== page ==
Technology & Science

Physicists create 'new state' of matter in a solid

An international team of physicists have coaxed particles into an exotic "fifth state" of matter at a higher temperature than ever before, according to new research.

An international team of physicistshave coaxed particles into an exotic "fifth state" of matter at a higher temperature than ever before, according to new research.

The research also represents the first time a Bose-Einstein condensate has been created in a solid, rather than in a super-cooled gas.

The Bose-Einstein condensate is a super-cooled state of matter in which all the atoms have the same energy and quantum characteristics, similar to the way all photons in a laser share the same characteristics.

This new form of matter was first predicted mathematically by Indian physicist S.N. Bose and Albert Einstein in 1924.

Three American physicists— Eric Cornell, Wolfgang Ketterle and Carl Wieman— first created a Bose-Einstein condensate in the lab in 1995 and shared the 2001 Nobel Prize for physics for their work.

This "controlled" matter could lead to more precise electronic components, quantum computers, advances in nanotechnology and "lasers" that use matter instead of light.

The Swiss research, led by Benoît Deveaud-Plédran of the École Polytechnique Fédérale de Lausanne, used exotic particles called polaritons to create a Bose-Einstein condensate.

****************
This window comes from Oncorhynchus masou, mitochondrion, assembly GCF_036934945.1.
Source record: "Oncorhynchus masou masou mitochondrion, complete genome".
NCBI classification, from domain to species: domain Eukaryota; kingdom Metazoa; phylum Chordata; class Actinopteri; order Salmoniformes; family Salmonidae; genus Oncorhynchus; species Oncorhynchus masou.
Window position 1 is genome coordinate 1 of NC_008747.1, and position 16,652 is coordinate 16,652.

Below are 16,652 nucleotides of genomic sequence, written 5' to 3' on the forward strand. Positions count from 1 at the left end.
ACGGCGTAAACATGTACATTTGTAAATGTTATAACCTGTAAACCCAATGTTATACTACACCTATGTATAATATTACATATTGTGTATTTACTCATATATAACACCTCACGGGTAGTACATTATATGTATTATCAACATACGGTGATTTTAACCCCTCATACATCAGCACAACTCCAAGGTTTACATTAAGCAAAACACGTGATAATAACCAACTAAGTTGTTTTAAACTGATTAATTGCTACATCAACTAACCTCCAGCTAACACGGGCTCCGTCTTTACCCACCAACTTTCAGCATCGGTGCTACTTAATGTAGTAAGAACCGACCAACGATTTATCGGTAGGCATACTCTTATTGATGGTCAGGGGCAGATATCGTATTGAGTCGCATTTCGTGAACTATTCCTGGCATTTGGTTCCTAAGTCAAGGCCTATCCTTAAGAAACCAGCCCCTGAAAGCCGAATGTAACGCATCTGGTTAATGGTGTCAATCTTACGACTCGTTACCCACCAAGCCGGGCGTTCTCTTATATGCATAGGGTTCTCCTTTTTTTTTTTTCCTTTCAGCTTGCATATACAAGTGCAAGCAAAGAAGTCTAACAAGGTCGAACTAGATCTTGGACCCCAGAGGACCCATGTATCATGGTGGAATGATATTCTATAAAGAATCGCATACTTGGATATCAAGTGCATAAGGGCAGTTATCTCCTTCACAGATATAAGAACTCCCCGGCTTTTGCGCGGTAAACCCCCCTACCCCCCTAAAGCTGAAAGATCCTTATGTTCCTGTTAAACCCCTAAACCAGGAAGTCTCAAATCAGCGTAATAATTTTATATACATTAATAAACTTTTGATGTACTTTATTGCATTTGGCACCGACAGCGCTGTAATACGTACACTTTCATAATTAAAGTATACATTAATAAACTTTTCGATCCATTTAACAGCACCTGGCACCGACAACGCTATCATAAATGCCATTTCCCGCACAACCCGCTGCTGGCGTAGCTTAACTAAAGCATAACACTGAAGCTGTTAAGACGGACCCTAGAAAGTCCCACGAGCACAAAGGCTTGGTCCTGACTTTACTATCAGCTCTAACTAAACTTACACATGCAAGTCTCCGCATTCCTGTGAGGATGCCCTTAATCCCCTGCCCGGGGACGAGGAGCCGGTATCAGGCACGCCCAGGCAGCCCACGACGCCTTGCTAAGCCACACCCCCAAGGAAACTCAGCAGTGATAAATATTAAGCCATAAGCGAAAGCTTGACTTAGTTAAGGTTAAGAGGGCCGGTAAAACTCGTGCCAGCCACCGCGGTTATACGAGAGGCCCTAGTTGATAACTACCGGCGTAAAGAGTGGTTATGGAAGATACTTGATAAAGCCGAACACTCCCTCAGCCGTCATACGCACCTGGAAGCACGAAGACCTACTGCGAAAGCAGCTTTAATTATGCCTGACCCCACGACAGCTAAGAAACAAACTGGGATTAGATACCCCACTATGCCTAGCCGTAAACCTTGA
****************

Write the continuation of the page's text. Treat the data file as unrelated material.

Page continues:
Rubidium replaced by polaritons

The first Bose-Einstein condensate was created using rubidium atoms cooled to a tiny fraction of a degree above absolute zero, -273 C, the temperature at which all atomic motion stops.

Because polaritons are a billion times lighter than the rubidium atoms used in 1995, the particles condensed into a Bose-Einstein state at a much higher temperature: -254 C, about 19 degrees above absolute zero.

Also, in 1995 the condensate was made by cooling a gas until all the atoms reached the same quantum state. The polariton condensate was created within a solid semiconductor.

Deveaud said the (relatively) warm temperature of his condensate and the fact that it was made in the solid state will make it easier for future scientists to examine the strange properties of this new state of matter.

"It is exciting to envision exploring this magic without having to use an incredibly complex machine to get to temperatures just above absolute zero," said Deveaud in a statement.

Deveaud's condensate was short-lived, though. Polaritons are strange half-matter, half-light particles that only exist for a trillionth of a second. Even in that short time, though, the scientists were able to find evidence that the particles had reached the Bose-Einstein state.

The research was a collaboration between researchers in Lausanne, the University of Grenoble in France, Cambridge, Oxford and the Massachusetts Institute of Technology. The research appears in this week's issue of the journal Nature.

The practical applicationsof this new field of physics are a long way off, Deveaud said.

"We are still exploring the basic physics of this phenomenon," he said.